| 5:20 am on Jul 26, 2012 (gmt 0)|
The best way to avoid this problem is to make sure that your browser isn't misreading your page's charset, and that what the page says its character set is, really is what it is encoded as. In notepad++ you can convert a page that is encoded in iso-8859-1 (for example) to utf-8. The problem is that some character sets use "curly quotes" which look like a superscript comma, a dot with a tail. Down in the lower right corner Notepad++ shows the page encoding (If I recall correctly). I haven't used Notepad++ for a few years now, but I used to appreciate its ability to convert character sets of a page's encoding.
If any parts of your pages may have been copied from Windows documents they are most likely not encoded in either utf-8 or iso-8859-1; Windows default encoding has characters that look wonky on most browsers. Be careful of using what Windows calls utf-8 also, because in their Notepad program it can look fine, but be using utf-8 with BOM (the byte order mark)that you won't see until you view the page in a browser.
| 6:57 am on Jul 26, 2012 (gmt 0)|
Yes, that definitely sounds like something that was originally created in Windows-Latin-1 being viewed in UTF-8. A number of common characters, including all curly quotes (single and double), the oe ligature and the long dash, are in a range of Windows-Latin-1 that UTF-8 doesn't use. Canonically you will get the Unicode Replacement Character which looks like a black diamond with question mark in the middle, but some applications will simply not display the character at all.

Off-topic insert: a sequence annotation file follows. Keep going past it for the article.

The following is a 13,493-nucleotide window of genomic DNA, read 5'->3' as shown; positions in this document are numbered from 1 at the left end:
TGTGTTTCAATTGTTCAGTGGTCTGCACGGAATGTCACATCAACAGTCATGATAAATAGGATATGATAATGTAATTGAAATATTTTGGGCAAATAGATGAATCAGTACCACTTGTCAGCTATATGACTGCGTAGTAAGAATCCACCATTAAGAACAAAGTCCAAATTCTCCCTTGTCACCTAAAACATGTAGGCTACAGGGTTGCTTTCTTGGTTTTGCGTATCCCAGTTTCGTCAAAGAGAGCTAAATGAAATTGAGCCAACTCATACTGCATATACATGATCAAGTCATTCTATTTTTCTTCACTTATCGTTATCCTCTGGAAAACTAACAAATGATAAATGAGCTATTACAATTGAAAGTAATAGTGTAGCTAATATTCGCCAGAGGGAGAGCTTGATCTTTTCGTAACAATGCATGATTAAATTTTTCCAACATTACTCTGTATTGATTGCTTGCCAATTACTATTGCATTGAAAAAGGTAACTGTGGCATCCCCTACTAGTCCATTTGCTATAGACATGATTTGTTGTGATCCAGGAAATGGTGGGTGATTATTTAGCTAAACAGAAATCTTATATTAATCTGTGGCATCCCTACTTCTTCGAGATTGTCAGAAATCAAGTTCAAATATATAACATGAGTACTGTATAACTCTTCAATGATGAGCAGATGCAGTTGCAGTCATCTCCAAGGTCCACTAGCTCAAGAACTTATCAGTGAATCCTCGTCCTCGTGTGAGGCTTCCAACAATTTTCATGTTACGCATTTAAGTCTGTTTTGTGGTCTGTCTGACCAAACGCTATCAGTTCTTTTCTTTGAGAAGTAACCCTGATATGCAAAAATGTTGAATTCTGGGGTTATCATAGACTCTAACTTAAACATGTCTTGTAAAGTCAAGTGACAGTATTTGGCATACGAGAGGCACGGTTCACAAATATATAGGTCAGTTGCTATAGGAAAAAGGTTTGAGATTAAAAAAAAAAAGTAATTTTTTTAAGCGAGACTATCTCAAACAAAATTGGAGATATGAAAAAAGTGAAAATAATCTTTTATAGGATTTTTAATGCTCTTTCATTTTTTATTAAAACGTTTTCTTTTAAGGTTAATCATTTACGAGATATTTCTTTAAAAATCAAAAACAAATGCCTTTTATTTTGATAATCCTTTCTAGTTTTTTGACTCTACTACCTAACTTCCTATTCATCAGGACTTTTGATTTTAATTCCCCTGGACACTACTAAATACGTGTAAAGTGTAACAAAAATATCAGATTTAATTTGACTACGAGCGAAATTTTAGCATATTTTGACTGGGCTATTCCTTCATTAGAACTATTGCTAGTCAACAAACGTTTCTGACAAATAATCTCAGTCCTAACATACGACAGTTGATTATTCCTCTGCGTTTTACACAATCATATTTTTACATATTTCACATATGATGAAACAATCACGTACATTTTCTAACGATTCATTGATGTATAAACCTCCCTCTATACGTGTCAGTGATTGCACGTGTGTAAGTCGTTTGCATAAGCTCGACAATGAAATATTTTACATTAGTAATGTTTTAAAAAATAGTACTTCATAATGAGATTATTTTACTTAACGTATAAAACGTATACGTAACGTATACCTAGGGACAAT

Don't be misled by the term "charset" though. All browsers can display all characters; the only difference is what they look like in the page source. The proper word is "file encoding". (There is an arcane historical reason for the term "charset" but I have long since forgotten it :()
Check the preferences for all text editors. Wherever there is an option for saving UTF-8 documents either with or without BOM, say without.
Finally: If you use a text editor to work on html, make sure options such as "smart quotes" are OFF. You don't want any fancy characters sneaking in unless you deliberately put them there.
|The problem is that some character sets use "curly quotes" which look like a superscript comma, a dot with a tail. |
Careful. Curly quotes are in addition to, not instead of, the "typewriter" characters that live down in the ASCII range. So you can use curly quotes for displayed text without breaking your internal HTML, which requires straight quotes (single or double).
If you are a coward you can use entities like “ and ’ or numeric equivalent ;) But it makes your code unreadable-- and adds several bytes to each character.
The apostrophe and the single closing quote are the same character. Most of the good stuff lives in the 2000-206F (hex) range.
| 3:41 pm on Jul 26, 2012 (gmt 0)|
Once you switch to a end-to-end utf-8 system it comes all much easier.
end-to-end means an editor in utf-8, pages in utf-8, a database in utf-8, ... everything.
Just say NO to the BOM (Byte Order Mark), it's "hidden" at the beginning of the file and will be a PITA as they can be output in e.g. php script before you get to set headers ...